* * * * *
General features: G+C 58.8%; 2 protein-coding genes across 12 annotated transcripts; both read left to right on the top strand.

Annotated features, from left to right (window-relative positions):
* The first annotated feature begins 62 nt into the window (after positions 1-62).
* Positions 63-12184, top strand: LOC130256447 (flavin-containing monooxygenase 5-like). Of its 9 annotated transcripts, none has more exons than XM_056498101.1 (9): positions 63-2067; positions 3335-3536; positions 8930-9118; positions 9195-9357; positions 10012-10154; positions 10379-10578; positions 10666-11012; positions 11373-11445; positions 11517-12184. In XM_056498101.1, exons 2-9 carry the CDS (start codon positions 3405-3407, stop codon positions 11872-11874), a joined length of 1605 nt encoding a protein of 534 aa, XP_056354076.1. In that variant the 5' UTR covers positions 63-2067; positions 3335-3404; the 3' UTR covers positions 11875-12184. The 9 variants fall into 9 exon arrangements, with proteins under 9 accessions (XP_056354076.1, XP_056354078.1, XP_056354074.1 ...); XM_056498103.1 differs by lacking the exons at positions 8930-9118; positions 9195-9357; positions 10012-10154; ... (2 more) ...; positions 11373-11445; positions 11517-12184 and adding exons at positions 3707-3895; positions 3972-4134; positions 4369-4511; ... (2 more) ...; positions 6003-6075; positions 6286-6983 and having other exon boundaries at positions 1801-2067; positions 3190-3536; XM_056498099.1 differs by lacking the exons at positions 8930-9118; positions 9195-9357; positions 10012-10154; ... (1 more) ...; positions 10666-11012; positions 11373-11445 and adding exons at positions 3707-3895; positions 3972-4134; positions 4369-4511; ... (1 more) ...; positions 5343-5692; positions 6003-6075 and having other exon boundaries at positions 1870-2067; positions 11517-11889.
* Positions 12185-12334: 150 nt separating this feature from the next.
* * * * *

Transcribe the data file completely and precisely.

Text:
General features: G+C 58.8%; 2 protein-coding genes across 12 annotated transcripts; both read left to right on the top strand.

Annotated features, from left to right (window-relative positions):
* The first annotated feature begins 62 nt into the window (after positions 1-62).
* Positions 63-12184, top strand: LOC130256447 (flavin-containing monooxygenase 5-like). Of its 9 annotated transcripts, none has more exons than XM_056498101.1 (9): positions 63-2067; positions 3335-3536; positions 8930-9118; positions 9195-9357; positions 10012-10154; positions 10379-10578; positions 10666-11012; positions 11373-11445; positions 11517-12184. In XM_056498101.1, exons 2-9 carry the CDS (start codon positions 3405-3407, stop codon positions 11872-11874), a joined length of 1605 nt encoding a protein of 534 aa, XP_056354076.1. In that variant the 5' UTR covers positions 63-2067; positions 3335-3404; the 3' UTR covers positions 11875-12184. The 9 variants fall into 9 exon arrangements, with proteins under 9 accessions (XP_056354076.1, XP_056354078.1, XP_056354074.1 ...); XM_056498103.1 differs by lacking the exons at positions 8930-9118; positions 9195-9357; positions 10012-10154; ... (2 more) ...; positions 11373-11445; positions 11517-12184 and adding exons at positions 3707-3895; positions 3972-4134; positions 4369-4511; ... (2 more) ...; positions 6003-6075; positions 6286-6983 and having other exon boundaries at positions 1801-2067; positions 3190-3536; XM_056498099.1 differs by lacking the exons at positions 8930-9118; positions 9195-9357; positions 10012-10154; ... (1 more) ...; positions 10666-11012; positions 11373-11445 and adding exons at positions 3707-3895; positions 3972-4134; positions 4369-4511; ... (1 more) ...; positions 5343-5692; positions 6003-6075 and having other exon boundaries at positions 1870-2067; positions 11517-11889.
* Positions 12185-12334: 150 nt separating this feature from the next.